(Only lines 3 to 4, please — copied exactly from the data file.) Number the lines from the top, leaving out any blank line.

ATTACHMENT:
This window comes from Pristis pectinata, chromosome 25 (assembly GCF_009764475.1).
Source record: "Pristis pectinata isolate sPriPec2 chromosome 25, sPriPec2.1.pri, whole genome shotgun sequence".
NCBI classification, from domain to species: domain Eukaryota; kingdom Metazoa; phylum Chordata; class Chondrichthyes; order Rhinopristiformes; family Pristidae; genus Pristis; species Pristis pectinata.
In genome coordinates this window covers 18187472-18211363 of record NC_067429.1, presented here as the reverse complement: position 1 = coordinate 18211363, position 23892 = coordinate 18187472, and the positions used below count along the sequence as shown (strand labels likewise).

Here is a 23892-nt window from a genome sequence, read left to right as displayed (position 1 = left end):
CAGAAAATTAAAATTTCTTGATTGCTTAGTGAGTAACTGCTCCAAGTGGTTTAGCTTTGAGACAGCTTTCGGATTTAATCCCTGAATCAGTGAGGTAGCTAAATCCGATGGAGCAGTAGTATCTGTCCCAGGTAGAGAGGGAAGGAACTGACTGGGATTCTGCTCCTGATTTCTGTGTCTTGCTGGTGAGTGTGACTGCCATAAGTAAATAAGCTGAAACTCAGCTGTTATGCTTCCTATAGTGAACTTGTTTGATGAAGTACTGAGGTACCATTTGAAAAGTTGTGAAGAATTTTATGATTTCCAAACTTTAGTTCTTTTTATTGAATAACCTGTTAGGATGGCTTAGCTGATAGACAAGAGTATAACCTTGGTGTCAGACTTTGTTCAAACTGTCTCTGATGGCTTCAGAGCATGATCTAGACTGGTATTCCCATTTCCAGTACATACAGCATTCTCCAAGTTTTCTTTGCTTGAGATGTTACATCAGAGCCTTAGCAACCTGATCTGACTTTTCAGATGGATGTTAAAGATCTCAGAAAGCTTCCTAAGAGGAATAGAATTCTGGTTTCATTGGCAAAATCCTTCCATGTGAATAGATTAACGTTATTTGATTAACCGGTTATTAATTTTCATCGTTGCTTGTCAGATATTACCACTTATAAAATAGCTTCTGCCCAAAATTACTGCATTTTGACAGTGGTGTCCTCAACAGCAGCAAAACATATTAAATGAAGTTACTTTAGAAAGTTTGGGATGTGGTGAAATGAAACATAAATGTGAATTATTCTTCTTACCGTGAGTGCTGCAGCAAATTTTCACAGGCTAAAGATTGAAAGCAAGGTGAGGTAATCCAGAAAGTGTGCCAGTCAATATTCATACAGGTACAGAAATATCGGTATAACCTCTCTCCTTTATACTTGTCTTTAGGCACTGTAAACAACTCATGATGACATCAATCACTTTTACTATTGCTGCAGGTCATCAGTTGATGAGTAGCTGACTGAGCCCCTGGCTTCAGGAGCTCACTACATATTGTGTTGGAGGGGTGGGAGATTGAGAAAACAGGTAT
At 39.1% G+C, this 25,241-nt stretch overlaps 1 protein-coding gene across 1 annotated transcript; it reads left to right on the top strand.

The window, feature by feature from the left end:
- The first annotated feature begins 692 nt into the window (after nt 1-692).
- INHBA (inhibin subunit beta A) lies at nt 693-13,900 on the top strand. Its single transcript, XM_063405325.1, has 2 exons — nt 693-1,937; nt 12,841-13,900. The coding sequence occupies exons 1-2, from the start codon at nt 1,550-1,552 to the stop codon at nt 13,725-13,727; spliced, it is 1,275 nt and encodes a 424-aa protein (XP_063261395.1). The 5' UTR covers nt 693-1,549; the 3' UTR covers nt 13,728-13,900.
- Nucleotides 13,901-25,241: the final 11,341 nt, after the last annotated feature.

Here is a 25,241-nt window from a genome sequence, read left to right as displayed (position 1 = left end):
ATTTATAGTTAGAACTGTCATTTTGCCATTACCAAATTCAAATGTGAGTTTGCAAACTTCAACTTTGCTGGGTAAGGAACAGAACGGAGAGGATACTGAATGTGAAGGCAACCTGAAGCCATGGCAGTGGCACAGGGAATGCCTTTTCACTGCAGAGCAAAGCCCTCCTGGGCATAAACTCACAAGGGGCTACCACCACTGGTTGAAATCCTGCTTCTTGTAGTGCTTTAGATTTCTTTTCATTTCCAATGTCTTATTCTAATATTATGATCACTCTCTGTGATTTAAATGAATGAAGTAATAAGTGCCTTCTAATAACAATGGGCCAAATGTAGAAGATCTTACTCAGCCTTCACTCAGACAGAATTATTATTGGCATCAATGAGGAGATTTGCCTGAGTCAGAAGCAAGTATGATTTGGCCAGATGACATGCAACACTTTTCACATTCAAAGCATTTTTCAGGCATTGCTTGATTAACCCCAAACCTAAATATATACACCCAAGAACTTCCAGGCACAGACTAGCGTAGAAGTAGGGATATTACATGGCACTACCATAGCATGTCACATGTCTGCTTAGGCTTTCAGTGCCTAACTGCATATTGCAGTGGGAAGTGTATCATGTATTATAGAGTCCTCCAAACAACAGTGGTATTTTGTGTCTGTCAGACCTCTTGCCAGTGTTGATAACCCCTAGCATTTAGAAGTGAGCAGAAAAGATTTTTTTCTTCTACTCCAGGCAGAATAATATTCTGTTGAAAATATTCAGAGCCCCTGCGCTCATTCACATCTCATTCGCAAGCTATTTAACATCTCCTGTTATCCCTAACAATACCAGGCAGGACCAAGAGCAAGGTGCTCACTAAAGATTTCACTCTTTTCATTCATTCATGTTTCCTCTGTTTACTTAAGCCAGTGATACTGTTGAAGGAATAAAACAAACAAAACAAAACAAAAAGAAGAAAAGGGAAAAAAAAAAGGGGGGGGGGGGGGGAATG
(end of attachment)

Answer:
NCBI classification, from domain to species: domain Eukaryota; kingdom Metazoa; phylum Chordata; class Chondrichthyes; order Rhinopristiformes; family Pristidae; genus Pristis; species Pristis pectinata.
In genome coordinates this window covers 18187472-18211363 of record NC_067429.1, presented here as the reverse complement: position 1 = coordinate 18211363, position 23892 = coordinate 18187472, and the positions used below count along the sequence as shown (strand labels likewise).